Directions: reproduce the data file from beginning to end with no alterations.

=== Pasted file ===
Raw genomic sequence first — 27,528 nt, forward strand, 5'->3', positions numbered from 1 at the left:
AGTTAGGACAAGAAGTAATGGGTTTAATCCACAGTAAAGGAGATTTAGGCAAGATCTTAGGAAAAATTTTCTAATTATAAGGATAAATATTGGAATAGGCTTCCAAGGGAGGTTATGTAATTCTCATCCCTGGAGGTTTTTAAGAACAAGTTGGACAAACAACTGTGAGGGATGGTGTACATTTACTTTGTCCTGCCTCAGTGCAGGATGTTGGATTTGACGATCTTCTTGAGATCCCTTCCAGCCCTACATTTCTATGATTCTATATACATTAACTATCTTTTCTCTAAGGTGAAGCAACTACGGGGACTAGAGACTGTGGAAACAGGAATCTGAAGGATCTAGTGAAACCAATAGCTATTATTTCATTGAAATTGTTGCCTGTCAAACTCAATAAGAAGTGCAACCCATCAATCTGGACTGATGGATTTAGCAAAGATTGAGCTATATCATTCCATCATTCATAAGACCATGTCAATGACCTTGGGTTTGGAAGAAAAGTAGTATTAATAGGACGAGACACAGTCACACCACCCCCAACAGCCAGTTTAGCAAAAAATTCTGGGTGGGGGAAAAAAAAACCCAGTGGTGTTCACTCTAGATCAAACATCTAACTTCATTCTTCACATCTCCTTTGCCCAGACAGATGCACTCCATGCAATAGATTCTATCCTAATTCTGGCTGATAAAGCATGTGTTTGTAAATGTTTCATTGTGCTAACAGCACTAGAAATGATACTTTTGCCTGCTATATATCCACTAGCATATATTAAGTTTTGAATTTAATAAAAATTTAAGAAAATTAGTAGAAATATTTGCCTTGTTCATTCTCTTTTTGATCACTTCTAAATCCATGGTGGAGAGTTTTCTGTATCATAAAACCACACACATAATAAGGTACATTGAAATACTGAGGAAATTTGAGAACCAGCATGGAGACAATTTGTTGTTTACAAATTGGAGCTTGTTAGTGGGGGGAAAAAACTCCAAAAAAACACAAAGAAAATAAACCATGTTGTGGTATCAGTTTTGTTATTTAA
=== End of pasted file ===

Raw genomic sequence first — 27,528 nt, forward strand, 5'->3', positions numbered from 1 at the left:
AGTTAGGACAAGAAGTAATGGGTTTAATCCACAGTAAAGGAGATTTAGGCAAGATCTTAGGAAAAATTTTCTAATTATAAGGATAAATATTGGAATAGGCTTCCAAGGGAGGTTATGTAATTCTCATCCCTGGAGGTTTTTAAGAACAAGTTGGACAAACAACTGTGAGGGATGGTGTACATTTACTTTGTCCTGCCTCAGTGCAGGATGTTGGATTTGACGATCTTCTTGAGATCCCTTCCAGCCCTACATTTCTATGATTCTATATACATTAACTATCTTTTCTCTAAGGTGAAGCAACTACGGGGACTAGAGACTGTGGAAACAGGAATCTGAAGGATCTAGTGAAACCAATAGCTATTATTTCATTGAAATTGTTGCCTGTCAAACTCAATAAGAAGTGCAACCCATCAATCTGGACTGATGGATTTAGCAAAGATTGAGCTATATCATTCCATCATTCATAAGACCATGTCAATGACCTTGGGTTTGGAAGAAAAGTAGTATTAATAGGACGAGACACAGTCACACCACCCCCAACAGCCAGTTTAGCAAAAAATTCTGGGTGGGGGAAAAAAAAACCCAGTGGTGTTCACTCTAGATCAAACATCTAACTTCATTCTTCACATCTCCTTTGCCCAGACAGATGCACTCCATGCAATAGATTCTATCCTAATTCTGGCTGATAAAGCATGTGTTTGTAAATGTTTCATTGTGCTAACAGCACTAGAAATGATACTTTTGCCTGCTATATATCCACTAGCATATATTAAGTTTTGAATTTAATAAAAATTTAAGAAAATTAGTAGAAATATTTGCCTTGTTCATTCTCTTTTTGATCACTTCTAAATCCATGGTGGAGAGTTTTCTGTATCATAAAACCACACACATAATAAGGTACATTGAAATACTGAGGAAATTTGAGAACCAGCATGGAGACAATTTGTTGTTTACAAATTGGAGCTTGTTAGTGGGGGGAAAAAACTCCAAAAAAACACAAAGAAAATAAACCATGTTGTGGTATCAGTTTTGTTATTTAA